Prime minister as well as Rajapaksa will step down after months of protests culminated in attacks on their homes

Sri Lanka’s main opposition parties have hurriedly moved to form an all-party unity government a day after the president and the prime minister said they would resign from office after mounting public pressure.

On Sunday, leaders from the main opposition political parties met to discuss an effective transition of power, following the much anticipated resignation of President Gotabaya Rajapaksa on 13 July.

Caretaker prime minister Ranil Wickremesinghe, who has only been in office since May, also agreed to step down if an all-party government could be formed to take over the running of the country. Wickremesinghe, whose private residence was set alight by protesters on Saturday, emphasised that the country was facing critical times and needed a stable government.

Protesters remained in Rajapaksa’s residence, his seaside office and the prime minister’s home, saying they would stay until the resignations are official. The president’s whereabouts was unknown.

Protesters angry with Sri Lanka’s economic crisis gather near the president’s residence in Colombo on Saturday © Chamila Karunarathne/EPA-EFE/Shutterstock

Soldiers were deployed around the city and the chief of defence staff, Shavendra Silva, called for public support to maintain law and order. But troops simply watched from afar as crowds of people splashed in the garden pool of Rajapaksa’s sprawling residence, lounged on beds and took selfies of themselves on their mobile phones to capture the moment.

Wimal Weerawansa, a MP who was formerly with the ruling party but broke away as the country’s economy collapsed, said that the opposition parties had “agreed in principle to form a government of unity with all parties’ participation for an interim period.” Discussions were said to be still continuing about who will be the new prime minister and president.

The unity government is likely to be only a temporary measure until parliamentary elections can be held. However, whoever takes over the running of the country faces a difficult road ahead, with Sri Lanka’s economic woes showing no sign of relenting, and warnings that the fuel and food shortages could worsen. They could also face issues of public legitimacy. Many of the protesters who have been demonstrating against President Rajapaksa are not supportive of many of the MPs, who they view as still part of the political establishment that caused Sri Lanka’s downfall.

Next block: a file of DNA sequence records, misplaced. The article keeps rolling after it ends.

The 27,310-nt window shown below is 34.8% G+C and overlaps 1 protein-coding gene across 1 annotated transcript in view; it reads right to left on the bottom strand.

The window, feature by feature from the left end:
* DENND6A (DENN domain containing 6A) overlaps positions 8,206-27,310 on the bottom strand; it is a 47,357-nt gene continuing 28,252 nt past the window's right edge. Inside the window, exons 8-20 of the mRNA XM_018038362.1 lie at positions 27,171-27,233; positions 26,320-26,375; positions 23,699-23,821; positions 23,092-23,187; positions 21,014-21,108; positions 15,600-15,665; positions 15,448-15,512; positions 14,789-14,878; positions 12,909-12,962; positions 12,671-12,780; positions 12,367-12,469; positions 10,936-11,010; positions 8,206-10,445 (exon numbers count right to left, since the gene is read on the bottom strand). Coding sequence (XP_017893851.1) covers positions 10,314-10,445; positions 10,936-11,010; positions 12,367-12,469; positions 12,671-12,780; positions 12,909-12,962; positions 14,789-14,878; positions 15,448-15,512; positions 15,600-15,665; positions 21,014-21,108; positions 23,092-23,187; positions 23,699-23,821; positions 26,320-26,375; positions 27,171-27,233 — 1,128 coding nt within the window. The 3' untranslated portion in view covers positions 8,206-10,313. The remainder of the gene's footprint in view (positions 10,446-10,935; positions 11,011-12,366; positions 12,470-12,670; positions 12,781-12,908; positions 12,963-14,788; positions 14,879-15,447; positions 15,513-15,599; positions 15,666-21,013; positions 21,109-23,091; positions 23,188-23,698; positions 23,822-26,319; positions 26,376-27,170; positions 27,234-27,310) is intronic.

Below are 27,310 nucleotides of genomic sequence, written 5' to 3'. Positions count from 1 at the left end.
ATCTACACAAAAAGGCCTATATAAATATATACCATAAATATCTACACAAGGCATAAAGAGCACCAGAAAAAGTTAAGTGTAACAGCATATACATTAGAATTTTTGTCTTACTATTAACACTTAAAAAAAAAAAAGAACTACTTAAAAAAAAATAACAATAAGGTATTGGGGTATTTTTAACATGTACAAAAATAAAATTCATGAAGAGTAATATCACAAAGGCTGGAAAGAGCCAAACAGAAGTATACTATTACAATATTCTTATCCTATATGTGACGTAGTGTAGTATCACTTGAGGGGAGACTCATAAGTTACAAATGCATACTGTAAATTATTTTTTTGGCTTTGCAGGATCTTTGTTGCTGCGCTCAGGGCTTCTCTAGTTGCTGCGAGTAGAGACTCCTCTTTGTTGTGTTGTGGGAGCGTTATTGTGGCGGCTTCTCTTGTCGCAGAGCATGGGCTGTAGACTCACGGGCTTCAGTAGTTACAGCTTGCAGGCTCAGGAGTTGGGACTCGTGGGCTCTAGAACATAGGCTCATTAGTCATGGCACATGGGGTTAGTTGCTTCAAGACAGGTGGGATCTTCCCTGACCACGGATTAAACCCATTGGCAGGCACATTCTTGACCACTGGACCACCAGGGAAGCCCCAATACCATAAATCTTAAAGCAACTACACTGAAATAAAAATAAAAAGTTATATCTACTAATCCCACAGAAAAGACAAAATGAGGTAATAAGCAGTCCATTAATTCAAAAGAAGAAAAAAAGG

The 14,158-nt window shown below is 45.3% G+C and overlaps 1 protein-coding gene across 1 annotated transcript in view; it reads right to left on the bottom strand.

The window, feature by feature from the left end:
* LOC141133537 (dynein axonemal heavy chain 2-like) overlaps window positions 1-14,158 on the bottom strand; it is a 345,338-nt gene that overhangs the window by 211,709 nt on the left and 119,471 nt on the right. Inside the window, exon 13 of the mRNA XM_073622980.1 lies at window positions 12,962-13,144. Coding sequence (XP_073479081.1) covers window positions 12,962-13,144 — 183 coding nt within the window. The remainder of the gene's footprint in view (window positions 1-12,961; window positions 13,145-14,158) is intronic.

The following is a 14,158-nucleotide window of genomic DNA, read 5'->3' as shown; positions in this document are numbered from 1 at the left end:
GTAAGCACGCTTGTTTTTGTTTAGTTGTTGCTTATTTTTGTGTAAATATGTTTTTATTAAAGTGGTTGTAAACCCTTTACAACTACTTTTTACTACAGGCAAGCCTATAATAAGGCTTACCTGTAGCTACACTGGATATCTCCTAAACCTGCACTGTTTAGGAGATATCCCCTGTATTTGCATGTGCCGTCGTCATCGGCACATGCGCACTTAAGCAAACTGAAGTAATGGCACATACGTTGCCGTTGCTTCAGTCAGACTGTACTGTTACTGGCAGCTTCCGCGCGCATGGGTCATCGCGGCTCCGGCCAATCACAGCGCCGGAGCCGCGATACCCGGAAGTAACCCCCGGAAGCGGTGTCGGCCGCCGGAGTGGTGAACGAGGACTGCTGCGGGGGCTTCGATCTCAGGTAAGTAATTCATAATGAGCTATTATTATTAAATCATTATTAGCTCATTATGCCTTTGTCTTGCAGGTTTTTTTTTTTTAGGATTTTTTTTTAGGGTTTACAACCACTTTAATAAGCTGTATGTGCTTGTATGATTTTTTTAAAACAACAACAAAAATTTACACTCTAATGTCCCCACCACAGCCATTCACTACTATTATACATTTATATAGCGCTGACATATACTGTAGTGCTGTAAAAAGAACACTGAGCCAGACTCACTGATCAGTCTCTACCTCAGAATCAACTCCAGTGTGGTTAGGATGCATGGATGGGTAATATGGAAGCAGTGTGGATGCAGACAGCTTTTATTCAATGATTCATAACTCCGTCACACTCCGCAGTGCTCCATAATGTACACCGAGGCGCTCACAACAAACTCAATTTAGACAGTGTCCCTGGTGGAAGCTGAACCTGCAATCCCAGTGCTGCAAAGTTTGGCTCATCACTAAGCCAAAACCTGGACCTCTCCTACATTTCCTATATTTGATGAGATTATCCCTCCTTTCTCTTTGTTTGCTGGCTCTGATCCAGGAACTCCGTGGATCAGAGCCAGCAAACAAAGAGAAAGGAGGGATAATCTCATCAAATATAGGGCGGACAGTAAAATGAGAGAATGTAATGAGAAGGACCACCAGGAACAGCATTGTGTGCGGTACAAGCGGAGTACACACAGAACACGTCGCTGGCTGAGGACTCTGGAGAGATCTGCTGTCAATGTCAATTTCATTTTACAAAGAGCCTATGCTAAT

Rajapaksa has been president since November 2019 and, alongside five other members of his family who held senior political posts, stands accused of corruption, bankrupting the country and triggering the worst economic crisis since independence.

President Rajapaksa had been facing months of sustained protests calling for him to step down from power but he had repeatedly refused. However, after a dramatic series of events unfolded on Saturday, when his offices and residence were overtaken by protesters and the house of the prime minister was set alight, he was faced with little option but to announce he would step down, a rare and historic triumph of people power in Sri Lanka.

People play cards in the official residence of Sri Lanka’s prime minister on Sunday

The president’s promise to resign by Wednesday in order to oversee a “peaceful transition” was conveyed through the parliamentary speaker late on Saturday night. But it was not followed up by an official address or letter of resignation and on Sunday he still remained in hiding, reportedly under the protection of the military.

However, despite his stark absence, he still seemed to be involved in the running of the country with reports on Sunday he had ordered a freshly delivered supply of cooking gas to be distributed across the country.

According to the constitution, once President Rajapaksa steps down, the parliamentary speaker Mahinda Yapa Abeywardena will temporarily take over for 30 days, and then parliament will have to vote to appoint a formal presidential successor.

Particularly crucial for Sri Lanka is to have a government in place that can continue to negotiate with the International Monetary Fund (IMF). The country, which has already defaulted on its $51bn of foreign debt, is hoping for an emergency $4bn bailout as its foreign reserves have run out and it can no longer afford to import fuel, food and medicine, leading to what the UN recently described as an imminent “humanitarian crisis”.

The IMF said on Sunday that it hoped for “a resolution of the current situation that will allow for resumption of our dialogue”.

The US secretary of state, Antony Blinken, said that Washington was tracking the developments in Sri Lanka and urged parliament to work quickly to implement solutions and address the people’s discontent.

Speaking at a news conference in Bangkok, Blinken said that the United States condemns attacks against the peaceful demonstrators while calling for a full investigation into any protest-related violence.

Pope Francis opened his Sunday remarks after noon prayers at the Vatican by voicing concern about Sri Lanka.

“I unite myself to the pain of the people of Sri Lanka, who continue to suffer the effects of the political and economic instability,’’ the pontiff told the public in St Peter’s Square. “Together with the bishops of the country, I renew my appeal for peace, and I implore those who have authority not to ignore the cry of the poor and the needs of the people.’’

Source: The Guardian